We were out enjoying the C10 Nationals and noticed a patina 1966 Stepside C10 being hustled around the CPP Autocross course at Texas Motor Speedway. It’s always fun to see a weathered old truck driven hard, but what caught our attention next was who stepped out at the end of the run. It was a young high school kid with his dad (presumably) in the passenger seat. Was this just dad’s truck or was it really his? We had to find out.
As it turned out the owner of the patina 1966 Stepside C10 was in fact 16-year-old Darren Hanchey of Killeen, TX. After a brief chat, we even found out he’d built the truck using a bunch of CPP parts. Not wanting to interrupt the weekend fun, we let him get back to driving and caught up with Darren after the show to learn more.
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Why a Patina 1966 Stepside C10?
“I got into cars and trucks from being in my dad’s body shop growing up,” recalled Darren. “Now cars and trucks are what I plan on doing for a living and I’m very grateful for my dad’s influence.” The C10 also came about thanks to his dad’s body shop. According to Darren, “A customer at my dad’s shop abandoned the truck after finding a better restorable truck.” It might not have been the right candidate for a restoration, but it was the perfect diving board for this young classic car enthusiast’s first project.
In just six months, Darren and his dad got the C10 up and running, “despite”, Darren noted, “having only an empty cab with doors and a bare frame.” He continued, adding, “we converted the frame from longbed to shortbed then I prepped and painted the chassis with POR-15. We found a same colored ‘65 C10 in the junkyard that we used for the front sheetmetal and bed parts from three other trucks my dad had restored to complete the truck.” Darren’s dad put in the hours to repair rust in the usual areas, then to preserve the patina, they sprayed the exterior with a satin clear coat.
Going Beyond Stock
But the build didn’t just stop at a shortbed conversion and patina preservation. Underneath the ’66 Chevy Darren upgraded the truck with a bunch of CPP suspension, steering and brake goodies. Up front went CPP 2-inch drop spindles and 2-inch drop springs paired with CPP nitrogen drop shocks. The lower control arms were also upgraded to a set from CPP which were then tied together with a sway bar. Out back, the stance is set using a CPP crossmember and C-Notch Kit with 3-inch drop coils and 2-inch trailing arm drop blocks. To help the rearend rotate out on the autocross course, they also opted to add a CPP rear sway bar.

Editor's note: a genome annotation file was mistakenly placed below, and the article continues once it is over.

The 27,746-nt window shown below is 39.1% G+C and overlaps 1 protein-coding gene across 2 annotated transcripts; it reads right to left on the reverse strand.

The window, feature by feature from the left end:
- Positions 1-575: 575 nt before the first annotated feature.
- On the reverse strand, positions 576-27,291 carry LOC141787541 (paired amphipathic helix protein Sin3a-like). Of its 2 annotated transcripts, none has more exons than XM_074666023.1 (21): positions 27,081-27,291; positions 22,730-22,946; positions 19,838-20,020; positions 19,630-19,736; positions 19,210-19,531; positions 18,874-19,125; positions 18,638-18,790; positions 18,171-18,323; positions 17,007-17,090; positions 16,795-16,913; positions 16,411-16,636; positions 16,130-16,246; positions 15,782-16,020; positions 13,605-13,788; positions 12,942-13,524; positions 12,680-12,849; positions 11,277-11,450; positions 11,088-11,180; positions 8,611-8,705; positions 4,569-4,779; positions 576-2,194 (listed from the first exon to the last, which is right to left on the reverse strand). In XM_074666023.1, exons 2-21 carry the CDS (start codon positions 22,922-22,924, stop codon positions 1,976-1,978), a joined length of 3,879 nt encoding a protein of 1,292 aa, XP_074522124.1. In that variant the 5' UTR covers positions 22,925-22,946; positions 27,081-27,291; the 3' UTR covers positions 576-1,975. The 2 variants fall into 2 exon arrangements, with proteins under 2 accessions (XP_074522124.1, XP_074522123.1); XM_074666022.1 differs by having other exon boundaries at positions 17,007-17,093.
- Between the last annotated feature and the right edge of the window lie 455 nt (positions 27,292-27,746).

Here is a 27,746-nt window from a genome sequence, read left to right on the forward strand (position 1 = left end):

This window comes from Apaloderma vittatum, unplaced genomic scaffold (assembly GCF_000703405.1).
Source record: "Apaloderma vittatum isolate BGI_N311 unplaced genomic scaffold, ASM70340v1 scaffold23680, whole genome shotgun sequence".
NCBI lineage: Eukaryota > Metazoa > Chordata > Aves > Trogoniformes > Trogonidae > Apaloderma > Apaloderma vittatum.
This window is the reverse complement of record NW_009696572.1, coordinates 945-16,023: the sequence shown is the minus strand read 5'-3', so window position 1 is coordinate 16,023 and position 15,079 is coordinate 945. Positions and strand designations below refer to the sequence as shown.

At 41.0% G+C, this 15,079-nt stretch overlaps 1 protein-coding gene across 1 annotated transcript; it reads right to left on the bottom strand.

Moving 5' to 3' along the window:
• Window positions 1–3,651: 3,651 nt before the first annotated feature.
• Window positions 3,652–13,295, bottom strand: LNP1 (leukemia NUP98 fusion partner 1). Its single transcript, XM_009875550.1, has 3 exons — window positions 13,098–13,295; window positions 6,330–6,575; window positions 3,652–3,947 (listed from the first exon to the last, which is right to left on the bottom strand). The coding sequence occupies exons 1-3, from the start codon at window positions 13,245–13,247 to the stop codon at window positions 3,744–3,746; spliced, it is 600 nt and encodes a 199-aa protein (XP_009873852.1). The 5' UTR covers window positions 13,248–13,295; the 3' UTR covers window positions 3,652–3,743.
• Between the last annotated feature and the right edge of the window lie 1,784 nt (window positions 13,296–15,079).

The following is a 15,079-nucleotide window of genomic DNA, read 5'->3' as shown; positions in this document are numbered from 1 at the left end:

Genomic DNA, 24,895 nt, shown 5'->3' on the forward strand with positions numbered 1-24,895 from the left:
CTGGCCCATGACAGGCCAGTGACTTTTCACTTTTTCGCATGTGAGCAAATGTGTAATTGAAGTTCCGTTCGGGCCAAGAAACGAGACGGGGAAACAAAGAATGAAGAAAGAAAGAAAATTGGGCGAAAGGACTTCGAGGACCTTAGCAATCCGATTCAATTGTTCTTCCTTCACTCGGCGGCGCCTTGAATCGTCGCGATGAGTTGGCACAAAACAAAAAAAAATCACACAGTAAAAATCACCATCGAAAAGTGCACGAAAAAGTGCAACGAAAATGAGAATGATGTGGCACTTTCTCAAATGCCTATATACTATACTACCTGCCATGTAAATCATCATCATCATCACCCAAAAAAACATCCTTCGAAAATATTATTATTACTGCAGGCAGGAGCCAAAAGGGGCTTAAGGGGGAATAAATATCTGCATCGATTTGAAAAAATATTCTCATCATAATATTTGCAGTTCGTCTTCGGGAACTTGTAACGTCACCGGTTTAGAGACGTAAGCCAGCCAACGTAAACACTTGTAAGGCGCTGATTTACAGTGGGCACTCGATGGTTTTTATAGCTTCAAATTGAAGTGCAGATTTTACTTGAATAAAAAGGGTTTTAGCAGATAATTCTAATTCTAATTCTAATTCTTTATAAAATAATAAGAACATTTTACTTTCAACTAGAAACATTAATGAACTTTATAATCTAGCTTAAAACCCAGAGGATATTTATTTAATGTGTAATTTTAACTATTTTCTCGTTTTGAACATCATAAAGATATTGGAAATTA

Braking is handled by 11” disc brakes up front from a later model C10 including master, booster and proportioning valve. Out back is a CPP disc brake conversion and e-brake system. Then, to get the C10 steering as well as it rides and stops, Darren installed a 500 Series power steering conversion kit.
What made them decide to use CPP for so many of the chassis upgrades? Darren told us, “My dad has been using CPP products for his personal and shop restomod builds since 2004.”
Under the hood is a mild 305ci small-block Chevy with a thumper cam tossed in for a little more power and presence. A FiTech 30003 EFI system was chosen to reliably feed the V8. Then, a “World Class” T5 5-speed from a Chevy S10 was installed to increase the fun factor of the truck. Power is sent to the rear wheels via a GM 12-bolt with 3.73 gears. Currently the rearend is equipped with an open differential, but upgrading to a limited-slip is high on Darren’s to-do list.
Speaking of wheels, Darren originally set the truck on a set of circle track style black steel wheels (pictured in some of the photos). More recently, he dressed the truck with some modern 20X9-inch matte black D760 wheels from Fuel Tech wrapped in 245/40R20 Kuhmo Ecsta tires.
Inside the truck, Darren and his dad installed an ididit tilt steering column with a billet steering wheel from Flaming River. All the important readouts have been converted from mechanical to electronic with a set of blue Dakota Digital VHX Digital Gauges. Then, for seating, Darren got creative and retrofitted a set of black leather folding captain’s chairs with console from the third row of a 2017 Honda Pilot. Since the original build, he went back and installed a Bluetooth stereo from RetroSound, complete with Kicker 5 1/2-inch kick panel speakers and a 10-inch subwoofer.
As is the case with most classic car or truck builds, it’s never really finished. Darren still plans on installing a Vintage Air climate control system to keep him cool on those hot Texas summer days. He also wants to upgrade to a 20-gallon aluminum tank with baffles to keep the fuel slosh under control in the corners. Finally, Darren said he’s going to be relieving the 305ci small-block and replacing it with either a Gen III or IV LS engine using a CPP LS Conversion Install Kit.
Regardless of the direction Darren takes this patina 1966 Stepside C10, we’d say he’s gone one heck of a first truck and a bright future of hot rodding ahead of him.